When you arrive at Sham Shui Po at 9pm, you catch a neighborhood in transition. The rattle of the night market clinks at the close of tarped storefronts. Overtime workers inhale kitchen steam and BBQ pork in corner dumpling houses. Engines run cold until sunrise.
On Ki Lung St., a lone urban runner takes advantage of unobstructed roadway. He may have settled on his evening pace, but it slows to a half-jog, eyes craning to a closed shopping kiosk washed in white light. At either side of this immaculately green box, a young man and woman hiss an outline of a graffiti piece that would be complete in three hours.
For as long as the owner of this kiosk is satisfied with the artwork, Amson and Ysoo of local collective Parents Parents have added another exhibition to Hong Kong’s expanding street art gallery.
As for the jogger, or passing driver, or other curious local stopping by: what do they think?
“There’s always someone who asks us what we’re doing,” recalls Amson. “In such a public space as this, some people will come down the stairs and say ‘I don’t like this art, why do you destroy the walls?”
For Amson and Ysoo, nights like this, spaces like this, and moments like these aren’t confrontations, but opportunities to give locals an understanding that street art isn’t destruction, but expression. Tonight is a preview for Parents Parents’ offerings at this year’s installment of HKwalls, a weeklong urban campaign to spread the local art scene one district at a time.
Chris Tuazon: What do you prefer: illegal work, or commissioned pieces like this?
Amson: Although this isn’t really like the original graffiti style — bombing and letters — I enjoy these projects. We’re allowed a safe pace, so we have the time for preparation, sketching, and coloring. That way, we can make it correctly.
CT: How did you get into street art?
A: When I was in grade school, I was really into this band called LMF. I really liked the style of their album cover, and I figured I could try to create something like it. LMF was the first hip-hop band in Hong Kong, and it introduced me to hip-hop culture, and at that moment I chose that graffiti would be a part of . . . I don’t know whether to call it a career or hobby.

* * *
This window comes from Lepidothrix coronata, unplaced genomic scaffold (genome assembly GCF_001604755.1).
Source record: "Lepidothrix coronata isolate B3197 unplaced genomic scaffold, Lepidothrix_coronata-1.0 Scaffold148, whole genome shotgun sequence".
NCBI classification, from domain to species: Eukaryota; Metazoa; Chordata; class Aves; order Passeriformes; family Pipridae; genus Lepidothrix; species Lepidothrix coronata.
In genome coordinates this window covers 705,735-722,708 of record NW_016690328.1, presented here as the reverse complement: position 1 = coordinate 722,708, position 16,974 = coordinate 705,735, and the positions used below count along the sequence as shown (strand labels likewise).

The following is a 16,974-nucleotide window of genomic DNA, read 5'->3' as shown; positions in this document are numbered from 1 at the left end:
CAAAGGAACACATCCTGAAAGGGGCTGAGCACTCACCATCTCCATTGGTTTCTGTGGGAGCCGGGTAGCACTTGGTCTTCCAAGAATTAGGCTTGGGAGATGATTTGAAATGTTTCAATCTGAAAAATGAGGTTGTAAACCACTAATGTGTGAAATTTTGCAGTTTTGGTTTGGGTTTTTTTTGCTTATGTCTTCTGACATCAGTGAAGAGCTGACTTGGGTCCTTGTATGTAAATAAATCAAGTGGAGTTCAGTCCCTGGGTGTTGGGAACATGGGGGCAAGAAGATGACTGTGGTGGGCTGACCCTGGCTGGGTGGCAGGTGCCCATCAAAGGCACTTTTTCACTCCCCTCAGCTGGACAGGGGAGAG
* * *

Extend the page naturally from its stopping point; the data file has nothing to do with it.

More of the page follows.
CT: What is Parent’s Parents’ particular style?
A: Since there’s four of us in this group, we work together using the best of our different styles. For example, I like to draw my cartoon characters. Ysoo likes more realistic drawings, and freehand writing. So we combine these together to make something interesting.
CT: In this piece, “Time to Wake,” what are you trying to convey?
A: Since graffiti has a language, those who don’t know it can have trouble understanding and accepting what they see. So in this piece, the ticking clock, the morning apple, the strong contrast, and the title is all about what everyone’s typical day is like here.
CT: If someone saw you doing this and said “Hey, how can I do this?” What would you do?
A: I would let him know what the real culture is, and if he really wants to try it, I’d let him grab a can and go for it.
CT: So in other words, support the art.
A: HKwalls is really supportive of our local artists, and will bring guys from Europe to share their style and communicate with us. We’ve met crews from Germany, and we’ve learned from them, and not just their art.
These guys are street artists full-time. People in HK, like my family will say “If you do street art, you can’t get money. You can’t get a house. You can’t get anywhere.” But these guys prove if you really want to do what you want, one day you can succeed, and show your passion worldwide. For me, now I think about not just doing art within the HK scene, but out there.
CT: In the meantime, it seems that you feel pretty optimistic about the scene here.
A: It’s going up, because in the global culture more people are focused on the street art scene. Galleries out in LA and New York showcase it more than ever before. Maybe that will make the HK people welcome us and give the public more opportunity to really see the scene for what it is. Maybe there’s kids here who only illustrate on paper, and don’t realize what they’re doing. But at that moment they’re making street art. They’re creating real art.
“Time to Wake” can be found completed here. This year, HKwalls has chose Sham Shui Po as the local area to bring street art from HK-based and international artists, who will use new & old spaces as public canvas. Parents Parents are one of many to showcase their talents this March-April 2016. Follow HKwalls for more information.